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[FN#123]

Little-mouthed-edge-equally-small-hair-short-splinter-much-clamour.

[FN#124] Not is it better for thee that" is in Egerton alone.

[FN#125] See the introduction for the omission of the poem.


Then he saw that she had become a black bird upon a branch near to him. "A dangerous[FN#126] (or magical) woman thou art," said Cuchulain: "Henceforward," said the woman, "this clay-land shall be called dolluid (of evil,)" and it has been the Grellach Dolluid ever since. "If only I had known it was you," said Cuchulain, "not thus should we have separated." "What thou hast done," said she, "shall be evil to thee from it." "Thou hast no power against me," said Cuchulain. "I have power indeed," said the woman; "it is at the guarding of thy death that I am; and I shall be," said she. "I brought this cow out of the fairy-mound of Cruachan, that she might breed by the Black Bull[FN#127] of Cualnge, that is the Bull of Daire Mae Fiachna. It is up to that time that thou art in life, so long as the calf which is in this cow's body is a yearling; and it is this that shall lead to the Tain bo Cualnge." "I shall myself be all the more glorious for that Tain," said Cuchulain: "I shall slay their warriors: I shall break their great hosts: I shall be survivor of the Tain."


[FN#126] Windisch is doubtful about the meaning of this word. He gives it as "dangerous" in his translation; it may also mean "magical," though he thinks not. In a note he says that the meaning "dangerous" is not certain.

[FN#127] In Egerton "the Dun of Cualnge."


"In what way canst thou do this?" said the woman, "for when thou art in combat against a man of equal strength (to thee), equally rich in victories, thine equal in feats, equally fierce, equally untiring, equally noble, equally brave, equally great with thee, I will be an eel, and I will draw a noose about thy feet in the ford, so that it will be a great unequal war for thee." "I swear to the god that the Ulstermen swear by," said Cuchulain, "I will break thee against a green stone of the ford; and thou shalt have no healing from me, if thou leavest me not." "I will in truth be a grey wolf against thee," said she, "and I will strip a stripe[FN#128] from thee, from thy right (hand) till it extends to thy left."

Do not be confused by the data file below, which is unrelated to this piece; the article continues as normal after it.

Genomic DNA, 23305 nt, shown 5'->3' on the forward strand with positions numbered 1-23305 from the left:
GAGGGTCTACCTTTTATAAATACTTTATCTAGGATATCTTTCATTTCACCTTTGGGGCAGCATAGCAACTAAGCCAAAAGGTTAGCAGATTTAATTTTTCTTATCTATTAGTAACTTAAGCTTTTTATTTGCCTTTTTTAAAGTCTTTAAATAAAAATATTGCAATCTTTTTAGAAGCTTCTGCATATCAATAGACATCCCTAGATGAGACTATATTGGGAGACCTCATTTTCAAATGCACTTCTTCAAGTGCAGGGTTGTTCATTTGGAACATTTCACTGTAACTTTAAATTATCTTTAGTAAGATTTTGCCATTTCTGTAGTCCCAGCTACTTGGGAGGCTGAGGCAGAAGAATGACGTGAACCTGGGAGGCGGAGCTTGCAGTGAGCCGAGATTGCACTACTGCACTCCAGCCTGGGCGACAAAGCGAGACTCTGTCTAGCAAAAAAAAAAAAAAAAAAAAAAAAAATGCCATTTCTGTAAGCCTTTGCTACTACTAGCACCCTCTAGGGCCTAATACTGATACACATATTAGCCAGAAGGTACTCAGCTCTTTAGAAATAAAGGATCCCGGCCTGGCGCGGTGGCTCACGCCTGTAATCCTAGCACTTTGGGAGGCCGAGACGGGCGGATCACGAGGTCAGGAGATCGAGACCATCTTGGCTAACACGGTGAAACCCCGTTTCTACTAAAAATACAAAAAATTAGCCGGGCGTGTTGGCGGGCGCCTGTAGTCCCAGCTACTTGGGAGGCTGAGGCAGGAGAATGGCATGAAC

[FN#128] This word is left doubtful in Windisch's translation. The word is breth in Y.B.L. and breit in Egerton. Breit may be a strip of woollen material, or a strip of land; so the meaning of a strip of flesh seems possible.


"I will beat thee from me," said he, "with the spear, till thy left or thy right eye bursts from thy head, and thou shalt never have healing from me, if thou leavest me not." "I shall in truth," she said, "be for thee as a white heifer with red ears, and I will go into a lake near to the ford in which thou art in combat against a man who is thine equal in feats, and one hundred white, red-eared cows shall be behind me and 'truth of men' shall on that day be tested; and they shall take thy head from thee." "I will cast at thee with a cast of my sling," said Cuchulain, "so as to break either thy left or thy right leg from under thee; and thou shalt have no help from me if thou leavest me not."

They[FN#129] separated, and Cuchulain went back again to Dun Imrid, and the Morrigan with her cow to the fairy mound of Cruachan; so that this tale is a prelude to the Tain bo Cualnge.


[FN#129] All this sentence up to "so that this tale" is from the Egerton version. The Yellow Book of Lecan gives "The Badb thereon went from him, and Cuchulain went to his own house, so that," &c.




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